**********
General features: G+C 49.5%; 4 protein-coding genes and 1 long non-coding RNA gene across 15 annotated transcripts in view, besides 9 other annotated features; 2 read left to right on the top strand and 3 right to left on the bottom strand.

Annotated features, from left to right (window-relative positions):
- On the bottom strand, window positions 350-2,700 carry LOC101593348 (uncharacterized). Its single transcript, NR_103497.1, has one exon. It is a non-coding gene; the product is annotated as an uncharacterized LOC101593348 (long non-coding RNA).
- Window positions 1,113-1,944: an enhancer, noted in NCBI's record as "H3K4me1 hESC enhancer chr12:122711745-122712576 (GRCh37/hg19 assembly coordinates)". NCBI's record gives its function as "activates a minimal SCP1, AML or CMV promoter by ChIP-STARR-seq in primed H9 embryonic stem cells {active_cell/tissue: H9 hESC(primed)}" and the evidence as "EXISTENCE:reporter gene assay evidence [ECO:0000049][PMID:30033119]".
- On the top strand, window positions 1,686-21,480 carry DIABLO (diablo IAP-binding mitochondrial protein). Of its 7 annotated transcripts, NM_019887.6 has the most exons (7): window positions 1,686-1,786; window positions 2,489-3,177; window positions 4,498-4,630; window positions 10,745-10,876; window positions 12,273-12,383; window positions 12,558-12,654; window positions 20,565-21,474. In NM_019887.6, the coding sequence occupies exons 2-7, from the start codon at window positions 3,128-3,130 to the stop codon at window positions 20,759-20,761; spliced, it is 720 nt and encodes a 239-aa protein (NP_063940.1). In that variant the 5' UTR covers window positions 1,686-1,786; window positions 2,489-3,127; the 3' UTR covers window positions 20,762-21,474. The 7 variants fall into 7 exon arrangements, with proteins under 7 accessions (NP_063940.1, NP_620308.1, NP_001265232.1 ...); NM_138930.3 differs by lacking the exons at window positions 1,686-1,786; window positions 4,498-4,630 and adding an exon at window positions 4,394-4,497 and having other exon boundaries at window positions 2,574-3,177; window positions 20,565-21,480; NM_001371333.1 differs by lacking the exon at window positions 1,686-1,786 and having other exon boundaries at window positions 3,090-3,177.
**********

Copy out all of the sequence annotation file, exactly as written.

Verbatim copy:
General features: G+C 49.5%; 4 protein-coding genes and 1 long non-coding RNA gene across 15 annotated transcripts in view, besides 9 other annotated features; 2 read left to right on the top strand and 3 right to left on the bottom strand.

Annotated features, from left to right (window-relative positions):
- On the bottom strand, window positions 350-2,700 carry LOC101593348 (uncharacterized). Its single transcript, NR_103497.1, has one exon. It is a non-coding gene; the product is annotated as an uncharacterized LOC101593348 (long non-coding RNA).
- Window positions 1,113-1,944: an enhancer, noted in NCBI's record as "H3K4me1 hESC enhancer chr12:122711745-122712576 (GRCh37/hg19 assembly coordinates)". NCBI's record gives its function as "activates a minimal SCP1, AML or CMV promoter by ChIP-STARR-seq in primed H9 embryonic stem cells {active_cell/tissue: H9 hESC(primed)}" and the evidence as "EXISTENCE:reporter gene assay evidence [ECO:0000049][PMID:30033119]".
- On the top strand, window positions 1,686-21,480 carry DIABLO (diablo IAP-binding mitochondrial protein). Of its 7 annotated transcripts, NM_019887.6 has the most exons (7): window positions 1,686-1,786; window positions 2,489-3,177; window positions 4,498-4,630; window positions 10,745-10,876; window positions 12,273-12,383; window positions 12,558-12,654; window positions 20,565-21,474. In NM_019887.6, the coding sequence occupies exons 2-7, from the start codon at window positions 3,128-3,130 to the stop codon at window positions 20,759-20,761; spliced, it is 720 nt and encodes a 239-aa protein (NP_063940.1). In that variant the 5' UTR covers window positions 1,686-1,786; window positions 2,489-3,127; the 3' UTR covers window positions 20,762-21,474. The 7 variants fall into 7 exon arrangements, with proteins under 7 accessions (NP_063940.1, NP_620308.1, NP_001265232.1 ...); NM_138930.3 differs by lacking the exons at window positions 1,686-1,786; window positions 4,498-4,630 and adding an exon at window positions 4,394-4,497 and having other exon boundaries at window positions 2,574-3,177; window positions 20,565-21,480; NM_001371333.1 differs by lacking the exon at window positions 1,686-1,786 and having other exon boundaries at window positions 3,090-3,177.